Clay Shirky's Writings About the Internet
Economics and Culture, Media and Community, Open Source
Peak Performance Pricing
Of all the columns I have written, none has netted as much contentious mail as 
"Moving from Units to Eunuchs" (October 10, 2000, p114, and at 
That column argued that Napster was the death knell for unit pricing of online music. 
By allowing users to copy songs from one another with no per-unit costs, Napster 
introduced the possibility of "all you can eat" pricing for music, in the same way 
that America Online moved to "all you can eat" pricing for email.

Most of the mail I received disputed the idea that Napster had no per-unit costs. 
That idea, said many readers, violates every bit of common sense about the economics 
of resource allotment. If more resources are being used, the users must be paying 
more for them somewhere, right?

Wrong. The notion that Napster must generate per-unit costs fails the most obvious 
test: reality. Download Napster, download a few popular songs, and then let other 
Napster users download those songs from you. Now scan your credit-card bills to see 
where the extra costs for those 10 or 100 or 1,000 downloads come in.

You can perform this experiment month after month, and the per-unit costs will never 
show up-you are not charged per byte for bandwidth. Even Napster's plan to charge a 
subscription doesn't change this math, because the charge is for access to the system, 
not for individual songs.

'Pay as you go'
Napster and other peer-to-peer file-sharing systems take advantage of the curious way 
individual users pay for computers and bandwidth. While common sense suggests using a 
"pay as you go" system, the average PC user actually pays for peak performance, not 
overall resources, and it is peak pricing that produces the excess resources that let 
Napster and its cousins piggyback for free.

Pay as you go is the way we pay for everything from groceries to gasoline. Use some, 
pay some. Use more, pay more. At the center of the Internet, resources like bandwidth 
are indeed paid for in this way. If you host a Web server that sees a sudden spike in 
demand, your hosting company will simply deliver more bandwidth, and then charge you 
more for it on next month's bill.

The average PC user, on the other hand, does not buy resources on a pay-as-you-go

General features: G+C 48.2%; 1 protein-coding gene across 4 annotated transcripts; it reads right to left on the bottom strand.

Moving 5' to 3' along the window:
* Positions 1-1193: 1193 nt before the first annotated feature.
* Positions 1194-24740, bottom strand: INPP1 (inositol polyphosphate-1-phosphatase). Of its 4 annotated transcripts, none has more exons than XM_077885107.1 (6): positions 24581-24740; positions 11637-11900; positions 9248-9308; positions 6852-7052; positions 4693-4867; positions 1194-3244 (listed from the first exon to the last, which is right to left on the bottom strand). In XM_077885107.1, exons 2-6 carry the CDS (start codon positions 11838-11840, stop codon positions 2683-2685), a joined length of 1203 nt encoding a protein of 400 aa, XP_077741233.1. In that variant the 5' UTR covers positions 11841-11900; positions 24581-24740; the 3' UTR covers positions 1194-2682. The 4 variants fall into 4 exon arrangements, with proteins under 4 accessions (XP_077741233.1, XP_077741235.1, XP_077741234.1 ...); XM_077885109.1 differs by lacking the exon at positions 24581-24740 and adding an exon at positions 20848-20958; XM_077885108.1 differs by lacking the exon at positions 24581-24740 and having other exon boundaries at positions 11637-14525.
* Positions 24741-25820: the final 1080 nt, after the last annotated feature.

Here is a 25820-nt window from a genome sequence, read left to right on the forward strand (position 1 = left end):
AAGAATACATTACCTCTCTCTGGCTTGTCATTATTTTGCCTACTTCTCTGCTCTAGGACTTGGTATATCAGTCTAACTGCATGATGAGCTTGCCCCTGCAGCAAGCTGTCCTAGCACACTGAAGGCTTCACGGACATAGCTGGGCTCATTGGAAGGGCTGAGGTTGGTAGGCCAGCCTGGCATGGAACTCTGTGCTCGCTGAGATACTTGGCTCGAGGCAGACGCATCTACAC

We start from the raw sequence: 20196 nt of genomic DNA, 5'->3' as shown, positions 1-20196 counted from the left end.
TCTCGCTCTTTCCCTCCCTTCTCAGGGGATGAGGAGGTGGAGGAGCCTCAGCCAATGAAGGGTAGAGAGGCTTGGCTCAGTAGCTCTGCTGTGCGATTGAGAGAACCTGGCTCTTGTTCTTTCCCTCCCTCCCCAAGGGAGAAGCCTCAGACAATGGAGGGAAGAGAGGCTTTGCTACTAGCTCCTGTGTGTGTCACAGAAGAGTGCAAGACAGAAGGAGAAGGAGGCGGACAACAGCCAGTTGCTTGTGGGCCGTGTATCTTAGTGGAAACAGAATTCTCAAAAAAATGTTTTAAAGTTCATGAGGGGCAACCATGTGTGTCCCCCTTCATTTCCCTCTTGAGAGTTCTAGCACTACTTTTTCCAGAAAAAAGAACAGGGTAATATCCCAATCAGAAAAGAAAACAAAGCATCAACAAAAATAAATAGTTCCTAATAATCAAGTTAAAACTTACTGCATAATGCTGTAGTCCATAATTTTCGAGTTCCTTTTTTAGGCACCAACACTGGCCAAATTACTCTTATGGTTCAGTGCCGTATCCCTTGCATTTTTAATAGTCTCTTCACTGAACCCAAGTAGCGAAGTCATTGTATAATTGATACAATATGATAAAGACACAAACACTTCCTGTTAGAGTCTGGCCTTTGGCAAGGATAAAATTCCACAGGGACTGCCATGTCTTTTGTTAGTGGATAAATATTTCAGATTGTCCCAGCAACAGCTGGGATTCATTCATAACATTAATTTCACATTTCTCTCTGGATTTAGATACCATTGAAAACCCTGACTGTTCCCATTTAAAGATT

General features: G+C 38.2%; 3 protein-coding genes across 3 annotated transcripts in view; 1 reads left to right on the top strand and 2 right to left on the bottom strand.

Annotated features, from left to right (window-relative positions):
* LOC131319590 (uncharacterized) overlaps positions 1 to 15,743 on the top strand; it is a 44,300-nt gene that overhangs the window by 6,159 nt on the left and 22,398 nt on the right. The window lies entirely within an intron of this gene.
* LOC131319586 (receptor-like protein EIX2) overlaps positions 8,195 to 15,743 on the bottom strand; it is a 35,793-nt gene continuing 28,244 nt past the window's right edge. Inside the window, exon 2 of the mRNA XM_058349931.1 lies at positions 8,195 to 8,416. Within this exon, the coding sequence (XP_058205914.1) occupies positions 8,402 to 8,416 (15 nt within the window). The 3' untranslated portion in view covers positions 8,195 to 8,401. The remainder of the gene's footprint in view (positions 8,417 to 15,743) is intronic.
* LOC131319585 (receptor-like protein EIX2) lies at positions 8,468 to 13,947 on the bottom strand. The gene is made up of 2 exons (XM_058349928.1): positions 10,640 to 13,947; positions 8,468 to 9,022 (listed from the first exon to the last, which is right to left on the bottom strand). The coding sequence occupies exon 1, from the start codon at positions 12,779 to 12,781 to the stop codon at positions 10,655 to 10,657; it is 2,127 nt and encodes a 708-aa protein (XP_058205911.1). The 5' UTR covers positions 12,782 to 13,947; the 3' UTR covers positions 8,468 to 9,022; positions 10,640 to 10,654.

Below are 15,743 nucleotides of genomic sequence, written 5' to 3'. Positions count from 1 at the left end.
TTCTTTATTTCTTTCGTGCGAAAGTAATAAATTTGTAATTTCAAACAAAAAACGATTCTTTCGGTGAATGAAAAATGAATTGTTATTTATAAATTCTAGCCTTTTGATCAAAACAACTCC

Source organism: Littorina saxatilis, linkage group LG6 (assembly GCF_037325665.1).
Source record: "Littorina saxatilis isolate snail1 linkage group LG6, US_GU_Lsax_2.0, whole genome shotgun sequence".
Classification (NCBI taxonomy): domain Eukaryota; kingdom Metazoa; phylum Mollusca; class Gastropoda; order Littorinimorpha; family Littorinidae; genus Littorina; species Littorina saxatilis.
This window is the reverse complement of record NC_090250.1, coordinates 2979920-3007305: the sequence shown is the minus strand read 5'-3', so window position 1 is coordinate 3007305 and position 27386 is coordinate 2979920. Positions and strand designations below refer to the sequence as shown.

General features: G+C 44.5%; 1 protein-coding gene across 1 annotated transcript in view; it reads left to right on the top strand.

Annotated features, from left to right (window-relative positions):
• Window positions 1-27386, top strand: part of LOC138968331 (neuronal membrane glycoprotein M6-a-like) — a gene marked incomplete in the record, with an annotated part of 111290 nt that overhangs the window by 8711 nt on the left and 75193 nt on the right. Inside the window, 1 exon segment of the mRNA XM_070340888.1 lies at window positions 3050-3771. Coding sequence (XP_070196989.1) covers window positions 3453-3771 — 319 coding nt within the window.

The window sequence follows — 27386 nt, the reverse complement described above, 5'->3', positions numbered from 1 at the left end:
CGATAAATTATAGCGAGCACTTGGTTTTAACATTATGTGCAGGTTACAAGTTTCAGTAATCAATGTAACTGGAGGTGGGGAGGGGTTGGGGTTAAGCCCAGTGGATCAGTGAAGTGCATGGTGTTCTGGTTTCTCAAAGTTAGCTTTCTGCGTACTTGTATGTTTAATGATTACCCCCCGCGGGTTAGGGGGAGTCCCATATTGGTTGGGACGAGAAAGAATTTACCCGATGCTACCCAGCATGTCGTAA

basis. First of all, the average PC is not operating 24 hours a day. Furthermore, 
individual users prize predictability in pricing. (This is why AOL was forced to drop 
its per-hour pricing in favor of the now-standard flat rate.) Finally, what users pay 
for when they buy a PC is not steady performance but peak performance. PC buyers don't 
choose a faster chip because it will give them more total cycles; they choose a faster 
chip because they want Microsoft Excel to run faster. Without even doing the math, users 
understand that programs that don't use up all of the available millions of instructions 
per second will be more responsive, while those that use all the CPU cycles (to perform 
complicated rendering or calculations) will finish sooner.

Likewise, they choose faster DSL so that the line will be idle more often, not less. 
Paying for peak performance sets a threshold between a user's impatience and the size 
of their wallet, without exposing them to extra charges later.

A side effect of buying peak cycles and bandwidth is that resources that don't get used 
have nevertheless been paid for. People who understand the economics of money but not 
of time don't understand why peak pricing works. But anyone who has ever paid for a 
faster chip to improve peak performance knows instinctively that paying for resources 
upfront, no matter what you end up using, saves enough hassles to be worth the money.

The Napster trick
The genius of Napster was to find a way to piggyback on these already-paid-up resources 
in order to create new copies of songs with no more per-unit cost than new pieces of 
email, a trick now being tried in several other arenas. The SETI@home project creates 
a virtual supercomputer out of otherwise unused CPU time, as do Popular Power, 
DataSynapse, and United Devices.

The flagship application of openCola combines two of the most talked-about trends on 
the Internet: peer-to-peer networking and expert communities that lets users share 
knowledge instead of songs. It turns the unused resources at the edge of the network 
into a collaborative platform on which other developers can build peer-to-peer 
applications, as does Groove Networks.

As more users connect to the Internet every day and as both their personal computers 
and their bandwidth gets faster, the amount of pre-paid but unused resources at the 
edges of the network is growing to staggering proportions.

By cleverly using those resources in a way that allowed it to sidestep per-unit 
pricing, Napster demonstrated the value of the world's Net-connected PCs. The race is 
now on to capitalize on them in a more general fashion.

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Economics and Culture, Media and Community, Open Source